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Homeschooling desperately needs a redesign. I would know—I’m in third grade

I spend all my time fighting with the apps that are supposed to help me.

Homeschooling desperately needs a redesign. I would know—I’m in third grade
[Photo: Salvatore Laporta/Kontrolab/LightRocket/Getty Images]

You think working from home is hard?

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Try learning from home.

I live in Sleepy Hollow, New York, and I (used to) go to Washington Irving Intermediate School. I’m in a third grade dual-language program. So far, homeschooling has been nothing but trouble. And now we just got the disappointing news Friday that we’re going to be stuck with this for a couple more months because we aren’t going back to school this year.

The worst part is I’m not really learning anything. Aside from my mom’s swear words. We spend all of our time just fighting with all of the apps that are supposed to help us. When we were still going to school, we might use some of these programs in class once in a while, from once a week (an educational app with cartoon videos called BrainPop) to once a month (Google Classroom). But never at home. Back then, their design and user experience flaws were not as clear as they are now that they are all we have.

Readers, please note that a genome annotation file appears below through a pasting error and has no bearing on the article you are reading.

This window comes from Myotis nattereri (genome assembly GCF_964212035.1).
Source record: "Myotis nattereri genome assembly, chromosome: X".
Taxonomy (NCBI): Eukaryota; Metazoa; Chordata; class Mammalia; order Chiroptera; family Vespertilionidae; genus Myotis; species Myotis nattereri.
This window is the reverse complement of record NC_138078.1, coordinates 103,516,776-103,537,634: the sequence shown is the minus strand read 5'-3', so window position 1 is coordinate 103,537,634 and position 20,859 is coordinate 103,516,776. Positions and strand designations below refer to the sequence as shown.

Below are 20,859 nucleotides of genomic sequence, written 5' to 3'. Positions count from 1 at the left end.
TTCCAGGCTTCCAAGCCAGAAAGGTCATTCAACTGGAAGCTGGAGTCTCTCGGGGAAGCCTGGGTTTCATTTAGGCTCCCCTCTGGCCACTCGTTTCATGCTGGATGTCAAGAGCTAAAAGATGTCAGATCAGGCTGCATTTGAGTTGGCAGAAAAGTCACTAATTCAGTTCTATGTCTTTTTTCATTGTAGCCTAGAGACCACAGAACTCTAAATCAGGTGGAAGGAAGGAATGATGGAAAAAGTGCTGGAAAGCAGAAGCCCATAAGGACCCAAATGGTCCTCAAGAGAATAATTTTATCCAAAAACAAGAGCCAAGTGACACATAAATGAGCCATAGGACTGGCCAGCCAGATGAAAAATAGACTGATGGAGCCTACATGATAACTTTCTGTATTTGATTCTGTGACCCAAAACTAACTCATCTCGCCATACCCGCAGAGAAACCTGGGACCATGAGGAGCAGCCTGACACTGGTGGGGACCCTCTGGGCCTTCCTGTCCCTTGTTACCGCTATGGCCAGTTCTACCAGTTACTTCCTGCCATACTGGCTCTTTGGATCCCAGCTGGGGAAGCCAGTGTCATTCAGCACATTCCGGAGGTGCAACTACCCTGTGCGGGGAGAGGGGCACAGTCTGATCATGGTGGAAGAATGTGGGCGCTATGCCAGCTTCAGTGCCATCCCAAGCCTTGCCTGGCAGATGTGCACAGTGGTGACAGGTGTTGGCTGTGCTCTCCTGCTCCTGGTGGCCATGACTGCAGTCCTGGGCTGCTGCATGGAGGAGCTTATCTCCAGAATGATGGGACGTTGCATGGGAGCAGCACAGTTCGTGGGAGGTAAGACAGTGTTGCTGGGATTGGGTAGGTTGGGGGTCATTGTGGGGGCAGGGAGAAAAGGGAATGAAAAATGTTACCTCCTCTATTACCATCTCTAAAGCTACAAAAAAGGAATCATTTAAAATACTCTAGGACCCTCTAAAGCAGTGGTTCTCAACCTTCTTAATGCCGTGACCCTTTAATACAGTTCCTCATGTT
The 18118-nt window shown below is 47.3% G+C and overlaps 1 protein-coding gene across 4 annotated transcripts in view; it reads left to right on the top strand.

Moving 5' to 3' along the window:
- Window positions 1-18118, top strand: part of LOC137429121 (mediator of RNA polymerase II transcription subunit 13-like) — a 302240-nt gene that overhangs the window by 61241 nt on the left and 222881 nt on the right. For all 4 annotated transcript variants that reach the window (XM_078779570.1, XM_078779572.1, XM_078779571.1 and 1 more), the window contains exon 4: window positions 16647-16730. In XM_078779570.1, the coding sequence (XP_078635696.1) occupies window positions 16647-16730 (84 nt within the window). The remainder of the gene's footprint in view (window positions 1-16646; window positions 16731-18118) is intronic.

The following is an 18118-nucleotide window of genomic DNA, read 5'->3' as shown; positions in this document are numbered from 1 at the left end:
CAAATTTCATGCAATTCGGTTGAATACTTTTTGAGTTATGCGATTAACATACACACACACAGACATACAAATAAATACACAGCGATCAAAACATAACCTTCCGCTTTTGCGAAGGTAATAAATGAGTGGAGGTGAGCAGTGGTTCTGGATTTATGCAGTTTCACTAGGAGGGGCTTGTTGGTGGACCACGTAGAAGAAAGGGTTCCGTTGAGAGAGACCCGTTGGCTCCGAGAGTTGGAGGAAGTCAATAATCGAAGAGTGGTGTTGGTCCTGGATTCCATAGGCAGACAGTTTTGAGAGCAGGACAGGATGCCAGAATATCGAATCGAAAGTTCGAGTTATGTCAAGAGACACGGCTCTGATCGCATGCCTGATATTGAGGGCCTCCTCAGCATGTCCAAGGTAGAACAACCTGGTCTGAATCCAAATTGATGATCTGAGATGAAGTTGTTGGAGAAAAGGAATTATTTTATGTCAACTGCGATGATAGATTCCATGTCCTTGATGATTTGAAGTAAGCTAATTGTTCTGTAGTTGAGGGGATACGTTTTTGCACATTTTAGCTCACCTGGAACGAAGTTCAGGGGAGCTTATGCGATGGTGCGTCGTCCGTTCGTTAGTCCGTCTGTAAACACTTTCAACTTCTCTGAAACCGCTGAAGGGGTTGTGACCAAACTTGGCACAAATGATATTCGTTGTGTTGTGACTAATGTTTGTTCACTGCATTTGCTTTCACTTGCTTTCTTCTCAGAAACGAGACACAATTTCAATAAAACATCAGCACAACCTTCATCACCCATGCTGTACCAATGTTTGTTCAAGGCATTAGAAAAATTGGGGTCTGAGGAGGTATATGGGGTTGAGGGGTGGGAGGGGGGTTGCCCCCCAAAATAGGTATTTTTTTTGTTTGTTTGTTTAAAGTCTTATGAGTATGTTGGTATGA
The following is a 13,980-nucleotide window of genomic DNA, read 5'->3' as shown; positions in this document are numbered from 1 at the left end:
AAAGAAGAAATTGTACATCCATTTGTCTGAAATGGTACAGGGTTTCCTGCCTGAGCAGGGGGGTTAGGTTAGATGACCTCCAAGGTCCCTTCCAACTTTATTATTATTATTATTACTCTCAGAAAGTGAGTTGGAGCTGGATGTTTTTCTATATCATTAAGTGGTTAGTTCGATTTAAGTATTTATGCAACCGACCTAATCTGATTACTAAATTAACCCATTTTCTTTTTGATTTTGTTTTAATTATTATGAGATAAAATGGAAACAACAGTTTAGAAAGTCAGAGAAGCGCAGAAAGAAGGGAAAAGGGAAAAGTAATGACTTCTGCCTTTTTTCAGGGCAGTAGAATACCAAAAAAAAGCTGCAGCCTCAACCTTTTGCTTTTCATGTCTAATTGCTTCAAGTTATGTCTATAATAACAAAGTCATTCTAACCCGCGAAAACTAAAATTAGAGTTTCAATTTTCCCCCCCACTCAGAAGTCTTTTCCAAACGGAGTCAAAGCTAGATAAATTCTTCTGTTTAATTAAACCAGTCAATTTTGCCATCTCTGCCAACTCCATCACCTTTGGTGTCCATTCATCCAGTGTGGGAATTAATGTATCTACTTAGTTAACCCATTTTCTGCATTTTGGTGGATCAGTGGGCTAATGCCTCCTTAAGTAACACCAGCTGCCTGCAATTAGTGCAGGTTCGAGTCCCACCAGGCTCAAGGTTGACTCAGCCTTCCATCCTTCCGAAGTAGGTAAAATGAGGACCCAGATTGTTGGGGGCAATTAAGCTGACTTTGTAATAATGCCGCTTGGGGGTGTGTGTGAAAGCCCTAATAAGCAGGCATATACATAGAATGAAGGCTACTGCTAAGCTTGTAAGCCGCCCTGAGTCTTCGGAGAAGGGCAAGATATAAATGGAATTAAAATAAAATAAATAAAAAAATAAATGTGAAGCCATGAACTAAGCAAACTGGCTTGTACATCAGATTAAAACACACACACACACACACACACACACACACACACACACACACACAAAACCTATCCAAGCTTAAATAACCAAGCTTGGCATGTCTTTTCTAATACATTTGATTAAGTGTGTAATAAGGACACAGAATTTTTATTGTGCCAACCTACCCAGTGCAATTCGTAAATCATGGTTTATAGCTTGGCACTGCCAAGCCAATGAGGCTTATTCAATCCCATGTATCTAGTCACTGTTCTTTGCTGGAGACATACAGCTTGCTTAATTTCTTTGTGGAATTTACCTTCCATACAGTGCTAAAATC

1. Google Classroom

Our whole school depends on Google Classroom. You sign in to all your classes and get assignments. Once you get through the work, you have to save it. Worst. Thing. Ever. The work nearly kills you, the saving makes you wish it had.

The saved work is supposed to show up on a certain page. Sometimes it does. But three-quarters of the time it doesn’t. We learned a trick from another family. Sometimes it’s hiding in Google Docs. But sometimes the technology is even more idiotic, and your work disappears. Then you have to do it all over again. Too bad.

Other times, we find the homework, but we can’t edit it. It’s now a PDF. We learned on our own that we can add work to it through the Kindle app on the iPad. Seems pretty random.

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2. Zoom and Google Meet